But I kept telling myself, I’m still only 19 years old, and I have a lot of time to get better. So, rather than just say, “I can’t do anything about this, so I’ll just go through the motions,” I went to that rink every day with the goal of making myself a better hockey player. I knew I had to be the hardest-working guy out there.
Very few 19-year-olds would have that perspective.
Part of it was that my family helped me to have that constructive attitude; my parents had brought me up to think that way.
But also some of the veterans on the team were a big help—especially Adam Graves. He’s an incredible guy, and he was a great player. He would always take the time to talk to me, reassure me, and encourage me to keep working hard on the ice. Other guys were also very helpful that way—especially Brian Leetch and Mike Richter.
In retrospect, do you consider that second season a waste, or did you benefit from it?
I don’t think it was a waste. I grew a lot that year in terms of the mental aspect of the game. It taught me a lot about dealing with adversity, and that can only be helpful.
You often have one of the highest face-off percentages in the league. Is that something you’ve specifically worked to become good at?
Oh yes. During my rookie year, one of our assistant coaches was Craig McTavish, who is now the head coach of the Edmonton Oilers. And when he played he was a face-off specialist, among other things. So I worked a lot with him on my face-off tactics and techniques. And the more I worked at it, and the better I got at it, the more I realized how important the face-off is in terms of puck possession time. All that work has paid off, and facing off is now one of my strengths.
Can you describe your exercise regimen?
It depends on what part of the year it is. After the season, I take a month off. Then when I get back to working out, I spend a lot of time at the gym on the weights. I spend more time on the lower body—squats, lunges, hamstring work. And then also some upper body work. And, of course, aerobic exercise. And then as the summer progress, I get into more plyometric work, to improve speed and agility. Once the season starts, we do a lot of maintenance work—a lot of aerobic work, a lot of time on the exercise bike. Our strength coach will also put in some weight workouts.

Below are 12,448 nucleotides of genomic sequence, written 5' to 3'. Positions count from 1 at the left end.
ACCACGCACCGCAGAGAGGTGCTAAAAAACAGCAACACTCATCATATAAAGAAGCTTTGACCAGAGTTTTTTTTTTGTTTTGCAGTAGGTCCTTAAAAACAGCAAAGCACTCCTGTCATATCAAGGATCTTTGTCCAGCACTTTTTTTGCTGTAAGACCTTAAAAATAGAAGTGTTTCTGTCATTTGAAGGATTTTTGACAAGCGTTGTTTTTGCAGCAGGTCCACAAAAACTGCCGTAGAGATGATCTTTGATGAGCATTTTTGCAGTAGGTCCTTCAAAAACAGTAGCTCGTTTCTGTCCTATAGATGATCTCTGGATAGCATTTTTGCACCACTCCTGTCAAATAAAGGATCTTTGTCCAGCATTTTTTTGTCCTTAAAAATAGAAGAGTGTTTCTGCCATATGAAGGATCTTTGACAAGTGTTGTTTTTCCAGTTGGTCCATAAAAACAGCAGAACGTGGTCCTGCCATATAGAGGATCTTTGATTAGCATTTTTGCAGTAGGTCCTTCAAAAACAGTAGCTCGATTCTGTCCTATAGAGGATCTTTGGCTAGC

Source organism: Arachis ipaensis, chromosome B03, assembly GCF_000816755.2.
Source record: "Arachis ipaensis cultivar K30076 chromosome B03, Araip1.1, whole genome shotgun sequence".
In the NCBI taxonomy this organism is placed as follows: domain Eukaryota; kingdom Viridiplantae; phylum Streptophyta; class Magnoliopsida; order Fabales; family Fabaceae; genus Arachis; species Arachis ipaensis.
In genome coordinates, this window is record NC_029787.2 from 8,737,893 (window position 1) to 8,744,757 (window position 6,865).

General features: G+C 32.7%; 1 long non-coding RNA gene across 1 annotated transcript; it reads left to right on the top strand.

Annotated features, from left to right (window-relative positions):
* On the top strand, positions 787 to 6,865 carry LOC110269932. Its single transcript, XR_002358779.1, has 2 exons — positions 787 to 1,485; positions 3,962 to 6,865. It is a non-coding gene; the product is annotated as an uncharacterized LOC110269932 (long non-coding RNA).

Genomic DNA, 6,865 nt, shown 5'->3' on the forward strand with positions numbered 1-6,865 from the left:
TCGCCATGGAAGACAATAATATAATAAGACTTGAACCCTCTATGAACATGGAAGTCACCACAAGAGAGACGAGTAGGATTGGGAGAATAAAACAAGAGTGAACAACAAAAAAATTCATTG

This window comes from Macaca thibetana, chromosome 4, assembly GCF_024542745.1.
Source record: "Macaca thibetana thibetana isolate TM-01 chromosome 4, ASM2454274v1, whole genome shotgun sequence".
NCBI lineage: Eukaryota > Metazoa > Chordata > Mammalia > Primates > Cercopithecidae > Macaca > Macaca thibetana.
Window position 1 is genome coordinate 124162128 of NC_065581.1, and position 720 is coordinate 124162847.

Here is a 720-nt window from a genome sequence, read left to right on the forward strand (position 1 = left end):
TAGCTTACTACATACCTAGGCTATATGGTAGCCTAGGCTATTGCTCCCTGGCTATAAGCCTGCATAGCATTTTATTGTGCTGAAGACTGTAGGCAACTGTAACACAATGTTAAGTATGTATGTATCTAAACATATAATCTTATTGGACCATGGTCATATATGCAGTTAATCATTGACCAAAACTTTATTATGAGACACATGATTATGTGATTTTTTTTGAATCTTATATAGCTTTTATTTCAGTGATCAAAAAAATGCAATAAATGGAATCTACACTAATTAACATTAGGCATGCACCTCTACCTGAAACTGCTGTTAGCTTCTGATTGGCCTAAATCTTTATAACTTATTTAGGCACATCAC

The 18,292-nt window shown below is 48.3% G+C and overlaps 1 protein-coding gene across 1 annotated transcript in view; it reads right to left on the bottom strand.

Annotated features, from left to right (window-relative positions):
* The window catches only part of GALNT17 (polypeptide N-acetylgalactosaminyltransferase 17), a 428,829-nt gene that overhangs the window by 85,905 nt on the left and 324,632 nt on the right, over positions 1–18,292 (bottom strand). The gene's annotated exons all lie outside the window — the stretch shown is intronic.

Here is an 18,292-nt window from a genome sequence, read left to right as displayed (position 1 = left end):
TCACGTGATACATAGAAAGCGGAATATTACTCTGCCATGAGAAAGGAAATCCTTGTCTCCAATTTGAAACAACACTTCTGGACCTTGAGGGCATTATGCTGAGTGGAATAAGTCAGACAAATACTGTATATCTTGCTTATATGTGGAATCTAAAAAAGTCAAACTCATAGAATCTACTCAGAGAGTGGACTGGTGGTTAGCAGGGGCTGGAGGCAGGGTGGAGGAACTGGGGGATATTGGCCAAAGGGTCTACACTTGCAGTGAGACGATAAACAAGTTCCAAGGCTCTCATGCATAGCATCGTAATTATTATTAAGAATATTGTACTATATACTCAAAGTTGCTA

Where do you exercise when you’re on the road?
On the road it’s more difficult. But most of the arenas supply us with basic weights—barbells and dumbbells—and stationary bikes. When we’re on the road, our schedule is tight, so we don’t usually get to do long workouts. But we’ll get in short workouts in the mornings and sometimes get on the bike after games.
Being traded is something that, as a non-athlete, I cannot identify with. When you were traded from New York to Dallas, what was your reaction?
You are right, I don’t think people can understand it if they haven’t been through it. You have to pick up your whole life and move it within a matter of two or three days.
On some level, getting traded was frustrating. I had always wanted to be one of those guys who stayed with one team for his whole career. At that time, Brian Leetch and Mike Richter had been with the Rangers for so long, and I thought that was so cool and I wanted to be like that.
But at the same time, I wasn’t playing as much as I wanted to, and the responsibilities I wanted to take on were just not being given to me, so I did hope that maybe I’d get an opportunity to play more and grow more in Dallas. In that sense, it was a welcome change.
In hindsight, getting traded was actually a pretty cool experience. I got to meet and work with new people, and I switched from the Eastern Conference to the Western Conference, so the style of play changed, and that was interesting too.
Also, even though at the time I thought it was hard to move, I now realize that, since I was single, the move was actually pretty easy. I can imagine that getting traded is a lot tougher for the guys who are married with kids.
Have you and Joann discussed the fact that you could be traded at any time?
Oh yeah. We joke around that as a pro athlete, you’re a piece of meat. You have to be ready to move anywhere at any time. It’s not one of the more glamorous aspects of the job. But it’s more than offset by all the good in this job.
You’ve played in New York City, Dallas, and now Columbus. Those are three very different cities. What was it like living and playing in each of them?
New York has a deep hockey tradition. The Rangers are an Original Six team [one of the six teams that comprised the NHL for its first 25 seasons]. The history there is tremendous. So many Hall of Famers have played there, and many of them are still present around the team, so you get to meet those guys.
Madison Square Garden is known throughout the world, and to get to play home games there was very exciting. And of course the city itself has so much to offer in terms of culture.